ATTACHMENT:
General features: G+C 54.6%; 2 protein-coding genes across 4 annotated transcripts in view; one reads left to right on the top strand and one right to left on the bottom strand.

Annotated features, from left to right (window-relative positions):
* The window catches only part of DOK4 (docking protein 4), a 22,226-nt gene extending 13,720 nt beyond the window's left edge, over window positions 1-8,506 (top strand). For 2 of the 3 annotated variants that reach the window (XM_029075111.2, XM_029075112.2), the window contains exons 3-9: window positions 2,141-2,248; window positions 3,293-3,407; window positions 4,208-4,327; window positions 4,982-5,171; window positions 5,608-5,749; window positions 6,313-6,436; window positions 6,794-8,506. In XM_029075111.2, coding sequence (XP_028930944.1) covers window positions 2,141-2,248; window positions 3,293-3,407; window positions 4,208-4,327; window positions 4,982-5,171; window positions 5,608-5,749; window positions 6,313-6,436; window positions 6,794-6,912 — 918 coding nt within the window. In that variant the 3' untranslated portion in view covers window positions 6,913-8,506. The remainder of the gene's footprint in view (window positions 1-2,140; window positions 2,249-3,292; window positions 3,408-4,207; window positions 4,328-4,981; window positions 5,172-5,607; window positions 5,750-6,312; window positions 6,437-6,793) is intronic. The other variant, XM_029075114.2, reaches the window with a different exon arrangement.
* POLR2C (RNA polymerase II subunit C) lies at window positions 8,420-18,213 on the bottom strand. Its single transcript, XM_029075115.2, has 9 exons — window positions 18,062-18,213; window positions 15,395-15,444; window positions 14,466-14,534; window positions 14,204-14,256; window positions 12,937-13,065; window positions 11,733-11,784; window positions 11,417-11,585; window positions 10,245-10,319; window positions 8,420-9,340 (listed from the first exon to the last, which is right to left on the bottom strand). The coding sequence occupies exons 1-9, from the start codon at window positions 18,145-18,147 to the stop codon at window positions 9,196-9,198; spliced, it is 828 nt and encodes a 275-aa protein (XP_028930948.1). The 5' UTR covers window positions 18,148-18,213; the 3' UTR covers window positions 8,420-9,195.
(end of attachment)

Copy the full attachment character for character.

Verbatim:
General features: G+C 54.6%; 2 protein-coding genes across 4 annotated transcripts in view; one reads left to right on the top strand and one right to left on the bottom strand.

Annotated features, from left to right (window-relative positions):
* The window catches only part of DOK4 (docking protein 4), a 22,226-nt gene extending 13,720 nt beyond the window's left edge, over window positions 1-8,506 (top strand). For 2 of the 3 annotated variants that reach the window (XM_029075111.2, XM_029075112.2), the window contains exons 3-9: window positions 2,141-2,248; window positions 3,293-3,407; window positions 4,208-4,327; window positions 4,982-5,171; window positions 5,608-5,749; window positions 6,313-6,436; window positions 6,794-8,506. In XM_029075111.2, coding sequence (XP_028930944.1) covers window positions 2,141-2,248; window positions 3,293-3,407; window positions 4,208-4,327; window positions 4,982-5,171; window positions 5,608-5,749; window positions 6,313-6,436; window positions 6,794-6,912 — 918 coding nt within the window. In that variant the 3' untranslated portion in view covers window positions 6,913-8,506. The remainder of the gene's footprint in view (window positions 1-2,140; window positions 2,249-3,292; window positions 3,408-4,207; window positions 4,328-4,981; window positions 5,172-5,607; window positions 5,750-6,312; window positions 6,437-6,793) is intronic. The other variant, XM_029075114.2, reaches the window with a different exon arrangement.
* POLR2C (RNA polymerase II subunit C) lies at window positions 8,420-18,213 on the bottom strand. Its single transcript, XM_029075115.2, has 9 exons — window positions 18,062-18,213; window positions 15,395-15,444; window positions 14,466-14,534; window positions 14,204-14,256; window positions 12,937-13,065; window positions 11,733-11,784; window positions 11,417-11,585; window positions 10,245-10,319; window positions 8,420-9,340 (listed from the first exon to the last, which is right to left on the bottom strand). The coding sequence occupies exons 1-9, from the start codon at window positions 18,145-18,147 to the stop codon at window positions 9,196-9,198; spliced, it is 828 nt and encodes a 275-aa protein (XP_028930948.1). The 5' UTR covers window positions 18,148-18,213; the 3' UTR covers window positions 8,420-9,195.